Make sure your spring cleaning is ‘spring greening’


When the weather warms up, many of us take the opportunity to make progress on spring cleaning. This often leaves us with an array of items we do not regularly dispose of. As you’re clearing out junk, picking up yard waste and otherwise filling garbage bags in the coming weeks, here are some tips for cleaning up and properly disposing of waste.

Remember, curbside and drop-off recycling programs can only recycle specific types of items—namely: bottles, jugs, jars tubs (glass or plastic), beverage and food cans (steel or aluminum) and clean paper. No other items should be placed in your recycling containers. BUT- they may still be easily recyclable with a little bit of planning on your part.

Household items and outdoor furniture

Do a sweep of your living spaces for unwanted clutter and items you no longer use. After you’ve collected a pile of unwanted items, make a plan for thoughtful disposal. Clinton County’s Habitat for Humanity’s ReStore will accept gently used furniture and household items. They may even be able to pick up donation items—or help you unload if you deliver items yourself. The Wilmington Goodwill is also an organization to keep in mind to donate household materials as well as unneeded clothing items. For items unsuitable for donation, call your regular trash provider regarding bulk pick-up or haul items directly to the Wilmington Sanitary Landfill.

Yard Waste/Vegetation

Now that the snow is (hopefully) gone for good, you’re probably starting to notice branches, old leaves and other unwanted brush have accumulated. Yard waste is easily composted and can be diverted from the landfill and put to good use. If you compost at home, this is a great option for yard waste. If you do not compost yourself, the City of Wilmington maintains an Ohio EPA regulated Class IV composting site for disposal of yard waste and vegetation.

Rules for yard waste disposal are different for residents living within the City of Wilmington and those who live outside city limits.

If the City of Wilmington provides your regular trash service, you may find the specific rules and regulations for yard waste pickup on the City’s Sanitation department webpage ( or call (937) 382-6474 for details.

If you live outside city limits, you may still bring your yard waste to the facility for composting at a charge of $10/cubic yard.


Even though grills are made of metal, they are not accepted in curbside or drop-off recycling locations (remember—food and beverage cans only!). Old/non-working grills CAN however be sold for scrap at Wilmington Iron & Metal or any other commercial scrap yard. If you have old propane tanks, DO NOT place them in a recycling container—they can be recycled or refilled by Blue Rhino at Lowes Home Improvement, Collett Propane or check with your local propane dealer.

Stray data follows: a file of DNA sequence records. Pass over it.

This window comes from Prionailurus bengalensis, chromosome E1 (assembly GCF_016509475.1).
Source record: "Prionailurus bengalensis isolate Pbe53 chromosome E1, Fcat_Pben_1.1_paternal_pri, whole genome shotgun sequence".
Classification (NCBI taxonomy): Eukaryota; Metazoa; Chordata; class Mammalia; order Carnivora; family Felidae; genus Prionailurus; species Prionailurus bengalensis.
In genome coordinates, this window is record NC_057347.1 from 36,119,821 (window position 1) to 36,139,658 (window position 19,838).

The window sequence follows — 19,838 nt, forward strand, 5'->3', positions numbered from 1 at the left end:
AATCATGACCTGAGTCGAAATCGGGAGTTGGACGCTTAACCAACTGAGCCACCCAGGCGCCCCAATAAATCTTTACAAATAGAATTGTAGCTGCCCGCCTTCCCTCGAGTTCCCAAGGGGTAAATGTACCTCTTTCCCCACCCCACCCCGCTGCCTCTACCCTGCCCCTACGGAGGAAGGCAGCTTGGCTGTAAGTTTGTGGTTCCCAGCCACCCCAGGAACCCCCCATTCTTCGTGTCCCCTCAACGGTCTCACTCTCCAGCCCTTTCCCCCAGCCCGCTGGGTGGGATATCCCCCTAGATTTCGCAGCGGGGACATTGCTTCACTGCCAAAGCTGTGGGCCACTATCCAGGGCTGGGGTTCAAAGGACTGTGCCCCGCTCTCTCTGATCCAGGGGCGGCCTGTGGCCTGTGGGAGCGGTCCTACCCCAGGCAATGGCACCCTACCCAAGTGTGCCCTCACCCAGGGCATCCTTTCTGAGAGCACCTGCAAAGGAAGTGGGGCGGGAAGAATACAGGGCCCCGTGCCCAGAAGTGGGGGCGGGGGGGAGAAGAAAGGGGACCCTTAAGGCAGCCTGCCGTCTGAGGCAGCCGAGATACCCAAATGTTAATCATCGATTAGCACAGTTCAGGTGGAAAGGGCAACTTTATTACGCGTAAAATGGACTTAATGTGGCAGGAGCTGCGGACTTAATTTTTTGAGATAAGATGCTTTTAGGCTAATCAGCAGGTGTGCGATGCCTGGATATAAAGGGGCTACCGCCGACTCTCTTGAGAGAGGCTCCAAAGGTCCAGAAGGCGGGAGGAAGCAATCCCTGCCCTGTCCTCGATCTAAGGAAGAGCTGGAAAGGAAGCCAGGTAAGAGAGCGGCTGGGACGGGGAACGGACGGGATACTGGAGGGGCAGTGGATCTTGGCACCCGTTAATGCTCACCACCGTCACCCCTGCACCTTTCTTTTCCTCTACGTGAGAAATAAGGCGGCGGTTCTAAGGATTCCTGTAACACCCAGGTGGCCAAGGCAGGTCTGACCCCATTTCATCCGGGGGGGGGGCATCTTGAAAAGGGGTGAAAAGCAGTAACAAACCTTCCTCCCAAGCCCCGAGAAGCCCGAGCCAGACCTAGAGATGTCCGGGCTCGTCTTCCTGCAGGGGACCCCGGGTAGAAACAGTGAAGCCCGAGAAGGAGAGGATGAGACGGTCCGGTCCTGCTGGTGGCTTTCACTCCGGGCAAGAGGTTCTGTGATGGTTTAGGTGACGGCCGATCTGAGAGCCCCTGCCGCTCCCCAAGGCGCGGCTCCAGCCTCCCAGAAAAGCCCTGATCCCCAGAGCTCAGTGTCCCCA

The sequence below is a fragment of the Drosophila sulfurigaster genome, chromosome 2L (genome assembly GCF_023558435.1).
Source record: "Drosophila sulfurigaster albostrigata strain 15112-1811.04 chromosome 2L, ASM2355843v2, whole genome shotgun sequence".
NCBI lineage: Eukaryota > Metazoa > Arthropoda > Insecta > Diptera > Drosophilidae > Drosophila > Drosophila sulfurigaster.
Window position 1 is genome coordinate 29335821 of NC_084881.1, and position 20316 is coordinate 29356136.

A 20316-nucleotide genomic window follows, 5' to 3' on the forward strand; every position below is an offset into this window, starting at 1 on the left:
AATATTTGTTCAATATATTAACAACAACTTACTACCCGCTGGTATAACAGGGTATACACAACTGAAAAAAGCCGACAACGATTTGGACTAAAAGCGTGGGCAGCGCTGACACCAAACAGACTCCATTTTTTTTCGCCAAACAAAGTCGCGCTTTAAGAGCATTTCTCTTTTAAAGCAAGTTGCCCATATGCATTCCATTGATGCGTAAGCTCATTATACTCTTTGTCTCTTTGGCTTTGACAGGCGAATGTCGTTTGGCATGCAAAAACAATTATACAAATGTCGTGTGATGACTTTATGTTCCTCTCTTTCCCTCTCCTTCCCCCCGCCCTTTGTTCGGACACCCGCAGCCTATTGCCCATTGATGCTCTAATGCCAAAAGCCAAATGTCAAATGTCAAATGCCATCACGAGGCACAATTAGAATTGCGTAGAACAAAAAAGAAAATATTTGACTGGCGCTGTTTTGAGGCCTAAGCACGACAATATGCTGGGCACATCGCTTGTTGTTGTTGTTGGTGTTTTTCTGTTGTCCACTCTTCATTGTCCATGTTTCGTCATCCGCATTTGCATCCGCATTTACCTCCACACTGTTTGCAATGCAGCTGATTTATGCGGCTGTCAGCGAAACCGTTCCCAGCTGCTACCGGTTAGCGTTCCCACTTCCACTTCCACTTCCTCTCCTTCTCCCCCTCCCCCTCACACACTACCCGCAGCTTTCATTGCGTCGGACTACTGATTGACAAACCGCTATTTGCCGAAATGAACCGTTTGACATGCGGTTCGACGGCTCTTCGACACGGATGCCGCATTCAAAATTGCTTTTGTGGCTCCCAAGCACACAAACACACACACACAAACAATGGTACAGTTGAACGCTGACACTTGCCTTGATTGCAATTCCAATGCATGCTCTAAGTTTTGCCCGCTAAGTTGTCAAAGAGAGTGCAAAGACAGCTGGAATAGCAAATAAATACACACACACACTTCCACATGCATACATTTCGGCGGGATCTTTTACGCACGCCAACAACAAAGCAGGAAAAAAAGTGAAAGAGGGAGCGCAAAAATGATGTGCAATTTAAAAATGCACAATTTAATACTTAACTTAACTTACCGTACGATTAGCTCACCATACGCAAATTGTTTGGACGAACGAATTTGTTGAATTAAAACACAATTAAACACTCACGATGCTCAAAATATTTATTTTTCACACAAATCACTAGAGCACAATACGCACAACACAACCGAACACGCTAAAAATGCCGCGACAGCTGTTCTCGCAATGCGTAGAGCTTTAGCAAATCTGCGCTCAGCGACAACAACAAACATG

Flower pots/flats:

Along the same lines as grills, even though many flower pots are plastic, they are not accepted in curbside or drop-off recycling locations (remember—bottles, jugs, jars and tubs only!). That said, talk to the nursery you purchased your flowers from. They may accept them back for reuse or offer a specialized recycling service. If they do not accept them back, these items need to be disposed of in your regular trash service. Ceramic pots are not glass and thus not recyclable either.

Garden hoses:

Unfortunately, there are not many eco-friendly options for garden hose disposal. Although they may look like plastic, they are made up of many non-recyclable materials. Not only are they not recyclable, but hoses, much like plastic bags, cause big problems for sorting facilities across the U.S. When placed in curbside recycling carts or drop-off containers and transported to recycling facilities, hoses often get lodged in trucks, wrapped around gears and get tangled in conveyor belts. This all leads to a decrease in productivity at recycling centers. Instead, garden hoses should be placed inside your regular household garbage carts for safe disposal or reused in creative ways. Ideas include doorstops, blade protectors, or even protecting small hands from getting pinched by chains on swings.

Regulated Waste materials:

Household Hazardous Waste:

What is Household Hazardous Waste (HHW)? It can be any leftover household products that can catch fire, react, or explode under certain circumstances, or that are corrosive or toxic. Products, such as paints, cleaners, oils, batteries, and pesticides can contain hazardous ingredients and require special care when you dispose of them. Please DO NOT pour them down the drain. They pollute the environment and plat havoc on water treatment facilities.

Clinton County Solid Waste Management District is partnering with the City of Wilmington Stormwater Department to offer free, proper disposal options for Clinton County residents during a one-day event held in conjunction with the annual Scrap Tire Recycling event.

Scrap tires:

Proper disposal of scrap tires is highly regulated and enforced. This can make it challenging for private residents to dispose of scrap tires by themselves. They are definitely not recyclable in curbside or drop-off programs, so…what can you do with them?

Clinton County Solid Waste Management District with assistance from OEPA is providing disposal options to verified Clinton County Residents for scrap passenger tires for $1/each during a 1-day event, Saturday, April 29 from 9-12 p.m. Also available at this event, thanks to a partnership between the City of Wilmington Stormwater Department and CCSWMD is household hazardous waste disposal. Everyone who wishes to recycle their scrap tires must pre-register. Check out the District’s website for more details:

As we transition into longer days and warmer weather, let’s make it a goal to manage or dispose of materials the best way possible. Visit for more information and local recycling resources.

No posts to display